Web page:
I.B.M. has been coy about what it will announce, but in subsequent weeks, according to the reports in the trade press, the company is expected to overhaul its PS/2 series of business computers, introduce new notebook and pen-based portable systems, and create a new brand name -- PS/ Valuepoint -- for a line of computers that will compete directly against the clones that have battered I.B.M. for years.
The PS/Valuepoint machines are said to be based on I.B.M.'s original PC-AT design, which the company largely abandoned in 1987 when it created the PS/2 series. That AT design, marketed as I.B.M.-compatible even after Big Blue had walked away from it, has generated billions of dollars in sales for I.B.M.'s competitors, and I.B.M.'s share of the market has plummeted.
"The company has the opportunity to regain market share, not the commanding role it had, but a strong role," Mr. Zachman said.
Obviously, these products were in development under the old system, and probably under the same leadership. Mr. Cannavino joined I.B.M. as an engineer in 1963. The president of the I.B.M. Personal Computer Company is Robert J. Corrigan, who joined I.B.M. as an engineer in 1962. (He will have day-to-day responsibility for running the company and will report to Mr. Cannavino.) And the head of the new company's North American operations is Sam M. Inman 3d, a 20-year I.B.M. veteran.
"If you have a $7 billion company, it's a real company right off the bat," said David B. Jemison, professor of management at the Graduate School of Business at the University of Texas and a specialist in business strategy. "You can't populate it with new people, so they all come from the same gene pool.
"The question is," he continued, "how do we change old habits, and can you really change old habits with the same people? It can happen, if indeed in the old situation there were constraints that were keeping them from doing the things they wanted."
Philip C. Rueppel, a research analyst at Sanford C. Bernstein & Company, a brokerage in New York, commented: "They have removed many of the organizational roadblocks and fully understand their costs. What's left is an organization that has the potential of truly being much more responsive."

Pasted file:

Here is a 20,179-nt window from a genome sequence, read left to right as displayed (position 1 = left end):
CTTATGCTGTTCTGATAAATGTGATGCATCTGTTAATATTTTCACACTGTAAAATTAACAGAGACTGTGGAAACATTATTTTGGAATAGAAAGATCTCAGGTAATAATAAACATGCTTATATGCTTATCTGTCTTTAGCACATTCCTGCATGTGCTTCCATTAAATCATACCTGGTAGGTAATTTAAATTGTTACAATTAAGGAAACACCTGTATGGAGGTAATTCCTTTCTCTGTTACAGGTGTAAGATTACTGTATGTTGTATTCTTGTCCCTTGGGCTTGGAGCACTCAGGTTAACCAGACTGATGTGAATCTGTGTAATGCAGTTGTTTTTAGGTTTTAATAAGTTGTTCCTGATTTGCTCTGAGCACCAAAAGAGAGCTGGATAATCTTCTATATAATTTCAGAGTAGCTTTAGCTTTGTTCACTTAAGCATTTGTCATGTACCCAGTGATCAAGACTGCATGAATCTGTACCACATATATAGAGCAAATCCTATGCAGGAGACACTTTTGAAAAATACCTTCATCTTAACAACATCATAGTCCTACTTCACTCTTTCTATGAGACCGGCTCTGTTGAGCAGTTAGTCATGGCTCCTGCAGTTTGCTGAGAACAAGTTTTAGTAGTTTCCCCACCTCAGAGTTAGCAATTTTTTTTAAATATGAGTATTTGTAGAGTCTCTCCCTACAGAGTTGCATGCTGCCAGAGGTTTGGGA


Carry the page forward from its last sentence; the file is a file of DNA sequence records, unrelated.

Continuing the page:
Mr. Bluestein, who imagines the whale walking ashore, focuses on the word potential. "Basically, it doesn't mean anything until I.B.M. addresses certain fundamental questions in the PC market," he said. "If they don't shed the ingrained culture, they're just transferring all the same people, with all the same problems and headaches, into a new procedure. Whether this reorganization unclogs their arteries for decision-making and product development is really the question."
Some of I.B.M.'s competitors have tried, in similar fashion, to unclog their corporate arteries.
Eckhardt Pfeiffer, shortly before he was named chief executive of the Compaq Computer Corporation of Houston, was chatting with two mid-level employees at a trade show last year when they said they were sure Compaq could build high-quality computers at less cost. The two wandered the show and were quoted prices for components that were less than what Compaq, a $3 billion company, was paying.
Mr. Pfeiffer asked the employees to form a secret "swat team," free from executive review and unrestrained by typical Compaq procedures, with a mandate to design a line of computers to battle the lower-cost clones, which had done to Compaq what Compaq had done to I.B.M. Other senior Compaq officials now confirm that they did not know of the group until months later, when the team presented Mr. Pfeiffer with the design for Compaq's Prolinea series. The Prolineas have proven so popular that Compaq cannot meet demand.
The Digital Equipment Corporation of Maynard, Mass., perhaps the biggest dinosaur other than I.B.M., was being nibbled to death, and in a bold move earlier this year, it formed a new company, Digital Direct, patterned after direct marketers like the Dell Computer Corporation of Austin, Tex.
By breaking from its corporate mold, Digital Direct has been able to sustain hardware sales of $10 million a week, according to industry analysts who have attended Digital briefings. In other words, personal computers went from a negligible part of Digital's business to bringing in revenues at an annual rate of $500 million, in less than a year. That may not be enough to insure that Digital escapes the tar pits, but it is a promising sign.
The irony is that even if this latest step in I.B.M.'s grand experiment succeeds, the company will only be learning from itself.
More than a decade ago, because of suspicion that the personal computer market would never amount to much -- maybe 50,000 machines for hobbyists, one projection held -- I.B.M. allowed Don Estridge to form a small team to work independently in Boca Raton, Fla. The result, introduced in 1981, was the phenomenally successful I.B.M. PC. Later, when the success of the PC was apparent, I.B.M. reined the division back into the corporate fold, and it has paid ever since for that decision.
Copyright 1992 The New York Times Company